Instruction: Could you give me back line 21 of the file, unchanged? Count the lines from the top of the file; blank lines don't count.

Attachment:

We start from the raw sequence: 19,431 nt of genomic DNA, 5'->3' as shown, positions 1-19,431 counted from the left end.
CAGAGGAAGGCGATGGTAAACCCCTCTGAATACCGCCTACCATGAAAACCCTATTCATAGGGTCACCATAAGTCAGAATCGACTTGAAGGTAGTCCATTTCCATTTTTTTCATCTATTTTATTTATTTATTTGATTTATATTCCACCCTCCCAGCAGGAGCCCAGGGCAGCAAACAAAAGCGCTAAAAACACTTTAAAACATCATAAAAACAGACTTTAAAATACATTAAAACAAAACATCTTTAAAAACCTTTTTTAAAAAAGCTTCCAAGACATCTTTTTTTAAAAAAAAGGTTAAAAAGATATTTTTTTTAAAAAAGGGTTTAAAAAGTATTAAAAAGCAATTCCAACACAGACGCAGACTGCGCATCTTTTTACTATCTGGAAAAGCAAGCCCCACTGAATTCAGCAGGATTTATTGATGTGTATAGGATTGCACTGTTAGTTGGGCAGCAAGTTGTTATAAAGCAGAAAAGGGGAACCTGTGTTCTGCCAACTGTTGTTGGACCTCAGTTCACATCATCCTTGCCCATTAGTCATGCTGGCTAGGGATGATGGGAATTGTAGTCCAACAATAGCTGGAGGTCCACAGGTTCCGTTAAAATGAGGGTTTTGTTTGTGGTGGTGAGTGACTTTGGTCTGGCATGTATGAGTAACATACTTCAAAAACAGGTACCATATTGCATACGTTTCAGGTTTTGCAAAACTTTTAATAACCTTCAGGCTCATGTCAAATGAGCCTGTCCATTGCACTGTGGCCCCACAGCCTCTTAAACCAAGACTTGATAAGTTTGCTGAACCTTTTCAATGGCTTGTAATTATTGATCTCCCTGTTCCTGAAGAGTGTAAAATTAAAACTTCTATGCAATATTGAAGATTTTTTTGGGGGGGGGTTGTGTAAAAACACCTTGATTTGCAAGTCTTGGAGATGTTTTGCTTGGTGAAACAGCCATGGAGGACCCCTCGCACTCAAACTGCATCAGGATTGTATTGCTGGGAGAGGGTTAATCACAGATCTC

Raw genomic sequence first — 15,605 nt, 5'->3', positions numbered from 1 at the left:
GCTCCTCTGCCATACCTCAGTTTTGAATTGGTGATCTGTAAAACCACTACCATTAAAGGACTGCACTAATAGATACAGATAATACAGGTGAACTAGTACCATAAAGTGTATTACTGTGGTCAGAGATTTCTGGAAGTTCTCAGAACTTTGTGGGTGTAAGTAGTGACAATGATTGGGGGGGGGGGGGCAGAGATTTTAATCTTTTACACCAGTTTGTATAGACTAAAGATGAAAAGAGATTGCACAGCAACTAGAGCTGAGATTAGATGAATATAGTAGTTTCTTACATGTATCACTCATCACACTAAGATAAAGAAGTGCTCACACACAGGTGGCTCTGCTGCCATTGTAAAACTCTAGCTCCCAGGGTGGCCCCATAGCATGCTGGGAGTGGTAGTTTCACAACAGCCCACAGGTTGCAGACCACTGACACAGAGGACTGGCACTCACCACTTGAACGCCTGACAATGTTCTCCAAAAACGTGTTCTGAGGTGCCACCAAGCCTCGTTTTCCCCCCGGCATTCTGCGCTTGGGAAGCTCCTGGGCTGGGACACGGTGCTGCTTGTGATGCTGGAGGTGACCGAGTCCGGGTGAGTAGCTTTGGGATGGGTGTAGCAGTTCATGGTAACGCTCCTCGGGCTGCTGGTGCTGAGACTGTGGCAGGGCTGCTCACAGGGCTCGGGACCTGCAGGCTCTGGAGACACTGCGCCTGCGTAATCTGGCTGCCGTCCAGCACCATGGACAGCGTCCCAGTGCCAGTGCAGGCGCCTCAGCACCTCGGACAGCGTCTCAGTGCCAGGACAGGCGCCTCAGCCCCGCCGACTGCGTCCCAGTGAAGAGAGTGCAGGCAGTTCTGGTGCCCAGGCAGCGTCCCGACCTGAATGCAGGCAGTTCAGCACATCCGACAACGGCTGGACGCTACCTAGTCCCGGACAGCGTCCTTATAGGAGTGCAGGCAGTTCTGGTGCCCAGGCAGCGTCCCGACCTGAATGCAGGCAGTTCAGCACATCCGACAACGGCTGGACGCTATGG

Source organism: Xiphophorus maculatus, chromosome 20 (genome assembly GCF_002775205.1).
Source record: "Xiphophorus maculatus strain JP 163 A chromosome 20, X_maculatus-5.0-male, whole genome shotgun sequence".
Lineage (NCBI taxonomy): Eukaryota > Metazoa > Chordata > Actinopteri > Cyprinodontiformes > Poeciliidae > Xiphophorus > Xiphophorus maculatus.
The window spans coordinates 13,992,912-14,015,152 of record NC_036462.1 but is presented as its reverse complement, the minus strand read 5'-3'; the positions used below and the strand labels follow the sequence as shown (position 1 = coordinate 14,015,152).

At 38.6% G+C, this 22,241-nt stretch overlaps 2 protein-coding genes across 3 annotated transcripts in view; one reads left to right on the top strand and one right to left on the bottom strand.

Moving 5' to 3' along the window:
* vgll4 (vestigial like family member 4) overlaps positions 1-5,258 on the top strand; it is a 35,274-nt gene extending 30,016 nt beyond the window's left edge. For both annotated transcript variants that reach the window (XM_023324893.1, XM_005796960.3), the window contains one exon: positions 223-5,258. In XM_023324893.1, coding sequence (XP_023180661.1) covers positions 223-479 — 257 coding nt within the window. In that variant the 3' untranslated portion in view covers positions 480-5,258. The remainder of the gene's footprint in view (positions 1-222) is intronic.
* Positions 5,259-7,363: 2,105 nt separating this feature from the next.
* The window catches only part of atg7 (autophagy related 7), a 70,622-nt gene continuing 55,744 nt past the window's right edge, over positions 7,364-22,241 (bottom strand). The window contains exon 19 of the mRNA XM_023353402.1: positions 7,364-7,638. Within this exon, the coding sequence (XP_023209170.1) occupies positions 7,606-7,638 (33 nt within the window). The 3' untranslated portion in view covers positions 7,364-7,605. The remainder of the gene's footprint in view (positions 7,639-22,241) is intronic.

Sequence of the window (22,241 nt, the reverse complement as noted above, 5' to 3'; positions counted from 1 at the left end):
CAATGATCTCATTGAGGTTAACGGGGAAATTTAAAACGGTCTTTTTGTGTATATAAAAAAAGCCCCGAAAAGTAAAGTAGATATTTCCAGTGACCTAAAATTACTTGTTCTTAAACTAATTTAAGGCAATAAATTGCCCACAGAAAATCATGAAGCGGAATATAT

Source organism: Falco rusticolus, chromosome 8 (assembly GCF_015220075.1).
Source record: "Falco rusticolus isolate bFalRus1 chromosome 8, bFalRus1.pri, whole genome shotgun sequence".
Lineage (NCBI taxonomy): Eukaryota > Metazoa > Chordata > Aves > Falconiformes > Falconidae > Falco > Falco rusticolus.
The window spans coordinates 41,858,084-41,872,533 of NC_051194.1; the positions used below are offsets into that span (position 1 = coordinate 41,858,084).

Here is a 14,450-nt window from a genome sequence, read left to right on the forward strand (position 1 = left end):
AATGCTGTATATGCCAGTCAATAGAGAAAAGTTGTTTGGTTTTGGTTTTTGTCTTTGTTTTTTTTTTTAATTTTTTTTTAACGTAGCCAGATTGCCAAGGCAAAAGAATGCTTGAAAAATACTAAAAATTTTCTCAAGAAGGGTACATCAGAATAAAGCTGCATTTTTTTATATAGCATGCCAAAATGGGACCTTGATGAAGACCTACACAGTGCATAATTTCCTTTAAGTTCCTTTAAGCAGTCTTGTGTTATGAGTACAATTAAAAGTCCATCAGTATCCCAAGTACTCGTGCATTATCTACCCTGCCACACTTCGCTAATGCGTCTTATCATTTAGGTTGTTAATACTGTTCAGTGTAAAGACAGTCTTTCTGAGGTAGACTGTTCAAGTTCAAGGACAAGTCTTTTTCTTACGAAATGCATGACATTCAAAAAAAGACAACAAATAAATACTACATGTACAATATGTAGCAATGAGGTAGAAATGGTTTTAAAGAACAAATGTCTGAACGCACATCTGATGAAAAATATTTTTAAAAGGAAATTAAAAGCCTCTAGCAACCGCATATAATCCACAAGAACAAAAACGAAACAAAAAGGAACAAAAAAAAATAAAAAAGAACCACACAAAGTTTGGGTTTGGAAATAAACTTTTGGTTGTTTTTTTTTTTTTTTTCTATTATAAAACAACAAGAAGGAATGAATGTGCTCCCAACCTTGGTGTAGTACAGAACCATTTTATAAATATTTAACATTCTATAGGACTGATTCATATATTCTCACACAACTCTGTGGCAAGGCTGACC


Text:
AATGCTGTATATGCCAGTCAATAGAGAAAAGTTGTTTGGTTTTGGTTTTTGTCTTTGTTTTTTTTTTTAATTTTTTTTTAACGTAGCCAGATTGCCAAGGCAAAAGAATGCTTGAAAAATACTAAAAATTTTCTCAAGAAGGGTACATCAGAATAAAGCTGCATTTTTTTATATAGCATGCCAAAATGGGACCTTGATGAAGACCTACACAGTGCATAATTTCCTTTAAGTTCCTTTAAGCAGTCTTGTGTTATGAGTACAATTAAAAGTCCATCAGTATCCCAAGTACTCGTGCATTATCTACCCTGCCACACTTCGCTAATGCGTCTTATCATTTAGGTTGTTAATACTGTTCAGTGTAAAGACAGTCTTTCTGAGGTAGACTGTTCAAGTTCAAGGACAAGTCTTTTTCTTACGAAATGCATGACATTCAAAAAAAGACAACAAATAAATACTACATGTACAATATGTAGCAATGAGGTAGAAATGGTTTTAAAGAACAAATGTCTGAACGCACATCTGATGAAAAATATTTTTAAAAGGAAATTAAAAGCCTCTAGCAACCGCATATAATCCACAAGAACAAAAACGAAACAAAAAGGAACAAAAAAAAATAAAAAAGAACCACACAAAGTTTGGGTTTGGAAATAAACTTTTGGTTGTTTTTTTTTTTTTTTTCTATTATAAAACAACAAGAAGGAATGAATGTGCTCCCAACCTTGGTGTAGTACAGAACCATTTTATAAATATTTAACATTCTATAGGACTGATTCATATATTCTCACACAACTCTGTGGCAAGGCTGACC